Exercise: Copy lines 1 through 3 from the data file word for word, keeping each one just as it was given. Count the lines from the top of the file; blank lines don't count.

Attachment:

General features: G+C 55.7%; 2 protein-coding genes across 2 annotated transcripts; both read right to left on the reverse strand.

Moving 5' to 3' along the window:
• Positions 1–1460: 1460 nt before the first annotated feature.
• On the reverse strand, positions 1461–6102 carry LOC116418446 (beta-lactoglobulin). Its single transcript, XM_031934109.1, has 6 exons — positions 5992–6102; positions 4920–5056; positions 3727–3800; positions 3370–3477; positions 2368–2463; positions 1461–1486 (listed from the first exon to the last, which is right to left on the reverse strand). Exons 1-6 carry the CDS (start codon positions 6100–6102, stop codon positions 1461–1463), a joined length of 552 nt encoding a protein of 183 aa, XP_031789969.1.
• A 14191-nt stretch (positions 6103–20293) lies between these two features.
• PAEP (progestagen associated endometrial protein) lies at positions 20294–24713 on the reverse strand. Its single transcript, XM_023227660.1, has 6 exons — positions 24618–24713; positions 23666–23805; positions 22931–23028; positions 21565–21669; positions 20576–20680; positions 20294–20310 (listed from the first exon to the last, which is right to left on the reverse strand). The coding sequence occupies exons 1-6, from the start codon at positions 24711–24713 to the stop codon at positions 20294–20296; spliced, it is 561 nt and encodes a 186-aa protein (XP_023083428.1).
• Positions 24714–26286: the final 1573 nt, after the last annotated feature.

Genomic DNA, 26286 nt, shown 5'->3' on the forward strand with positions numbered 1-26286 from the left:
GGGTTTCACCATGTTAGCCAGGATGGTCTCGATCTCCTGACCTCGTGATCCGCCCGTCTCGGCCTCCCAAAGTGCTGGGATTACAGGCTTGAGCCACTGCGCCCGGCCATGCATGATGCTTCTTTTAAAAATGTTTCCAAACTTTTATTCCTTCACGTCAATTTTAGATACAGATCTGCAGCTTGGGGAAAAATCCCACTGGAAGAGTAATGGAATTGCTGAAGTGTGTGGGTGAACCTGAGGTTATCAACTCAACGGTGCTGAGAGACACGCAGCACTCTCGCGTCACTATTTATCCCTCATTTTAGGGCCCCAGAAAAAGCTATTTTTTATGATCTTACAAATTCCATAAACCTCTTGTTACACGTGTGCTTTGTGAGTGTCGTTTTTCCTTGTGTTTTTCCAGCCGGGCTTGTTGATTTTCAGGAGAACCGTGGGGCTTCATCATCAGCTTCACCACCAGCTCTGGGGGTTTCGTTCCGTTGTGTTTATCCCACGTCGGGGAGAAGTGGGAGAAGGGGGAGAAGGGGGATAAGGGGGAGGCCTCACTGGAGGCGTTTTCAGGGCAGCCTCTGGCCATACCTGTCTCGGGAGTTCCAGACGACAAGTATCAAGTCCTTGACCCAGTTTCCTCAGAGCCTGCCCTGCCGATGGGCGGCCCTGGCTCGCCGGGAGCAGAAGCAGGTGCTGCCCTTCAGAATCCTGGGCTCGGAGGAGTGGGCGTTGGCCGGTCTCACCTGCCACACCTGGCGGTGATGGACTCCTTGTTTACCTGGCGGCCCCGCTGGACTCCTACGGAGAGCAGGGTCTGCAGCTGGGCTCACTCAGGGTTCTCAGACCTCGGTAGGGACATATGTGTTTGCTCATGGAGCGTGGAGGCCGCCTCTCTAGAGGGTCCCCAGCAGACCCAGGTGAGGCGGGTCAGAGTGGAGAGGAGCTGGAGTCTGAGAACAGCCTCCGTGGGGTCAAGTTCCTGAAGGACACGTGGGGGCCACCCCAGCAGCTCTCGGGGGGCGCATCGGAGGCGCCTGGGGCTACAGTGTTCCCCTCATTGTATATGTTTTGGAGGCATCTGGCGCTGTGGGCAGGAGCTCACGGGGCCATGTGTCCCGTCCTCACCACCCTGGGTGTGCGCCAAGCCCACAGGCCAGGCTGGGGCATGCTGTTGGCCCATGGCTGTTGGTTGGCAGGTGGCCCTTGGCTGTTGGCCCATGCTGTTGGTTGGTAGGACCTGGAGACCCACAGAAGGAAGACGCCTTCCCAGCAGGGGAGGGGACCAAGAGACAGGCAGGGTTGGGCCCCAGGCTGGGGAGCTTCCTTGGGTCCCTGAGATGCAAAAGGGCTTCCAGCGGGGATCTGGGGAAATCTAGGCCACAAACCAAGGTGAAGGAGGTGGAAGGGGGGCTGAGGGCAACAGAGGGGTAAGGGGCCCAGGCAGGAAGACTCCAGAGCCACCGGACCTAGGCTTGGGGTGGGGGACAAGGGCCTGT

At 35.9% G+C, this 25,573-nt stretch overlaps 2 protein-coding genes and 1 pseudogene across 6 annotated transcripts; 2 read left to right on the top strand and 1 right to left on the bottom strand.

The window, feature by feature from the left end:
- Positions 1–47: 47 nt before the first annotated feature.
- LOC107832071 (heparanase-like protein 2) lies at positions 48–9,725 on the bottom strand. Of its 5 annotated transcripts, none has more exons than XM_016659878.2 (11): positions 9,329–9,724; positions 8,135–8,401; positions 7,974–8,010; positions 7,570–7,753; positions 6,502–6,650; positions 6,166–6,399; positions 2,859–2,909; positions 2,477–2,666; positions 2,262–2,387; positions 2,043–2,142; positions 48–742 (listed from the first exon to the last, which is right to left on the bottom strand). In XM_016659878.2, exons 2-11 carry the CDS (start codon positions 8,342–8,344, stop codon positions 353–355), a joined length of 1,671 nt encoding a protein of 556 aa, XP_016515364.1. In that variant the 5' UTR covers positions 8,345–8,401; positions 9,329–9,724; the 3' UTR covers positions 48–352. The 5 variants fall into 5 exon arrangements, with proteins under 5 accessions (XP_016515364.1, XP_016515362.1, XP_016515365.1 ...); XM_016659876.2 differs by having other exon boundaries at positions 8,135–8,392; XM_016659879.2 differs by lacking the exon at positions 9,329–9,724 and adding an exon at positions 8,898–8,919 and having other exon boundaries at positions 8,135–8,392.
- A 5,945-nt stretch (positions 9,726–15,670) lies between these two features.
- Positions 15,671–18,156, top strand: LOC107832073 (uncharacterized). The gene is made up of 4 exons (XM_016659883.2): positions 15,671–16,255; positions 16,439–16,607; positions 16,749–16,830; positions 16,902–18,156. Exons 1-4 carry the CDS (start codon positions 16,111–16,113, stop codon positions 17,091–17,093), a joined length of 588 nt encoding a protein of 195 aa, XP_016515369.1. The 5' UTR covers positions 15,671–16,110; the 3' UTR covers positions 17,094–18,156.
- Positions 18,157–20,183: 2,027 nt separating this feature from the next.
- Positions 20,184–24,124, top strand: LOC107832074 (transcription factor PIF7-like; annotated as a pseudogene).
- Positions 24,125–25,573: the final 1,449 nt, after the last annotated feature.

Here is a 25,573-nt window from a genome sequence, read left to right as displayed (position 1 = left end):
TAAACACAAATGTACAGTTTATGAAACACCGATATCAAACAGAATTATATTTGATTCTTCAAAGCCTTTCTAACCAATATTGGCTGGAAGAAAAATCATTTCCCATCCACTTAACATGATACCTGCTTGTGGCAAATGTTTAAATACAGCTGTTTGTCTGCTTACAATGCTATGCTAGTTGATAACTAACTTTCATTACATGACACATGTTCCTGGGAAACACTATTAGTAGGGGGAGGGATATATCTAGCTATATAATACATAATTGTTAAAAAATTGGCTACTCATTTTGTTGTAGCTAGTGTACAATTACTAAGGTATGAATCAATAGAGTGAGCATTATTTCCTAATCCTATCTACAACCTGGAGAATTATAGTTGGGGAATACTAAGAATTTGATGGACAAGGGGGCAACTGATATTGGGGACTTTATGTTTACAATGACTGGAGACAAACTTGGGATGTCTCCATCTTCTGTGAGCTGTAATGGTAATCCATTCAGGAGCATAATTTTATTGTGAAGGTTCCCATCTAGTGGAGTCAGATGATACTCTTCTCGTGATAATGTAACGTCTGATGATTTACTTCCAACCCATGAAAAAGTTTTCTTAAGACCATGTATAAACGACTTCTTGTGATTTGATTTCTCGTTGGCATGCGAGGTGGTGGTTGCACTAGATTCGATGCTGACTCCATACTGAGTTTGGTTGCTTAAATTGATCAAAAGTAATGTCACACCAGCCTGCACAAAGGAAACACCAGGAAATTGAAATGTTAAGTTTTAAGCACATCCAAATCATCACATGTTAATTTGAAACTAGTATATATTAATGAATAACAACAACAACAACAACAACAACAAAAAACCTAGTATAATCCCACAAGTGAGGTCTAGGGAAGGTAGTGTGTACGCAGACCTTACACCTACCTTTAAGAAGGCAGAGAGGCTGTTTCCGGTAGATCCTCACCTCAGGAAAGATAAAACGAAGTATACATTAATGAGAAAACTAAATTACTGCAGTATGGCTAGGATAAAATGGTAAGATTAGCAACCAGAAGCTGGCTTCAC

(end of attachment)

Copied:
General features: G+C 55.7%; 2 protein-coding genes across 2 annotated transcripts; both read right to left on the reverse strand.

Moving 5' to 3' along the window:
• Positions 1–1460: 1460 nt before the first annotated feature.